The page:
As we covered in another article, it is popular today to believe that multiple religions offer equal access to God. Consequently, many people question whether Christianity can really be the only way to experience salvation. Christians are often thought of as narrow-minded or self-righteous for believing that their religion is the only “right one.”
Ultimately, “Is Jesus the only way to salvation?” is a very important question that Christians and non-Christians should ask. But how should we go about finding the right answer?
The Root of the Problem
First, if we are going to talk about which religion(s) can effectively offer salvation, we have to identify from what we are being “saved.” Practically all religions recognize some doctrine of sin. Simply put, “sin” is any form of disobedience to God.
The problem is that all of us are guilty of sin. Some are more guilty than others, but as Paul states, “all have sinned and fall short of the glory of God” (Romans 3:23). Even if you haven’t committed a “major” sin like murder, we have all told lies, disobeyed parents, or stolen proverbial packs of gum.
Regardless of what sin someone has committed, he/she is guilty of disobeying a holy and just God. While we like to think about God’s love and mercy, His holiness and justness are equal parts of His nature. In fact, God’s holiness will not allow Him to tolerate or co-exist with any sin (Habakkuk 1:13). And His justice requires that sin not go unpunished (Romans 6:23). Consequently, God’s standard is absolute perfection, without any sin at all (Matthew 5:48, 1 Peter 1:15-16).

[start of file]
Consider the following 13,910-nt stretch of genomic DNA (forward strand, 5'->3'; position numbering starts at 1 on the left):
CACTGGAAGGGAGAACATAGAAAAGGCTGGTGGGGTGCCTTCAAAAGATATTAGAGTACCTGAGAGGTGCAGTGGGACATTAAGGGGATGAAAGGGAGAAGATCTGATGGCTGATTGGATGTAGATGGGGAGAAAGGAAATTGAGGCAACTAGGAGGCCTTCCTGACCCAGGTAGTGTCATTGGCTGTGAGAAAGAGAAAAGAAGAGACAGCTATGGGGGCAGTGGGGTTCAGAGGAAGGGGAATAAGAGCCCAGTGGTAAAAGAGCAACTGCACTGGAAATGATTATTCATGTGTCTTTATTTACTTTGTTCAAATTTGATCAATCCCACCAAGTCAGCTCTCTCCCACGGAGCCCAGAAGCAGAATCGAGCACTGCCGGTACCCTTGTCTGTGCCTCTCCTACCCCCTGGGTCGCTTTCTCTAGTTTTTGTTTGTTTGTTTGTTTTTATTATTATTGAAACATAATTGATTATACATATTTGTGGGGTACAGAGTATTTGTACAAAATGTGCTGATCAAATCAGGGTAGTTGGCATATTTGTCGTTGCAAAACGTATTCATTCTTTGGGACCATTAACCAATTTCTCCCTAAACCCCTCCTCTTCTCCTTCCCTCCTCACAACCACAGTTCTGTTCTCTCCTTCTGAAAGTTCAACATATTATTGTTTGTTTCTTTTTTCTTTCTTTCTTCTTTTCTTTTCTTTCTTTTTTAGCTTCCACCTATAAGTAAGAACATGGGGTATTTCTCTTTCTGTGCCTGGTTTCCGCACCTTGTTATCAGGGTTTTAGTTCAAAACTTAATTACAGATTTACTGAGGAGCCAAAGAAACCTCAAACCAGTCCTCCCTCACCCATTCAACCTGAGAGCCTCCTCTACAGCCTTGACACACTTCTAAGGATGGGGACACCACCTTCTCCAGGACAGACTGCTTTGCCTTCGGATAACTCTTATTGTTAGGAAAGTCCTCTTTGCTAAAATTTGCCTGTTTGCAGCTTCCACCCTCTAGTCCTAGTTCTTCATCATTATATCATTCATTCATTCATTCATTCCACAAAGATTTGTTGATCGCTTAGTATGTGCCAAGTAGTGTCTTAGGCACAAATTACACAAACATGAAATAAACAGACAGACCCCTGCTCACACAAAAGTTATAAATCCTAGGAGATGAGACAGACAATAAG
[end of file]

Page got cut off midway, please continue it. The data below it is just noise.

To further illustrate, God views our sin much like a type of debt. In the Lord’s Prayer, Jesus directly compares the two (Greek “opheilema” means “debt” in the original text of Matthew 6:12) and He again makes the comparison in the parable of the unforgiving debtor (Matthew 18). Since God’s holy nature demands perfection, we must be completely “debt free” to be saved. How then can we have any hope?
The Nature and Purpose of Salvation
It is regarding the nature of salvation where non-Christian religions make their fatal error. They basically teach that salvation results from doing enough good deeds or worship to pay-off our own sin debt. While God is pleased with and expects our worship and obedience, in terms of settling our debt, they are worthless (Isaiah 64:6, Hebrews 2:8-9). But God does offer an alternative.
Since our sin debt is owed to God, He decides the terms of payment. Fortunately, He is willing to let someone else pay it on our behalf. However, the only way this can happen is if the person is sinless and debt free themselves. Given God’s standard of perfection, He is the only one capable of achieving that.
So God Himself came to earth in human form, lived a perfect, sinless life, and offered salvation by trading places with us, bearing the penalty our sins deserved. In other words, He volunteered to pay the debt we owed because He was the only one that could. Since Jesus, as God incarnate, is the only one qualified to pay our debt, salvation can come only through Him.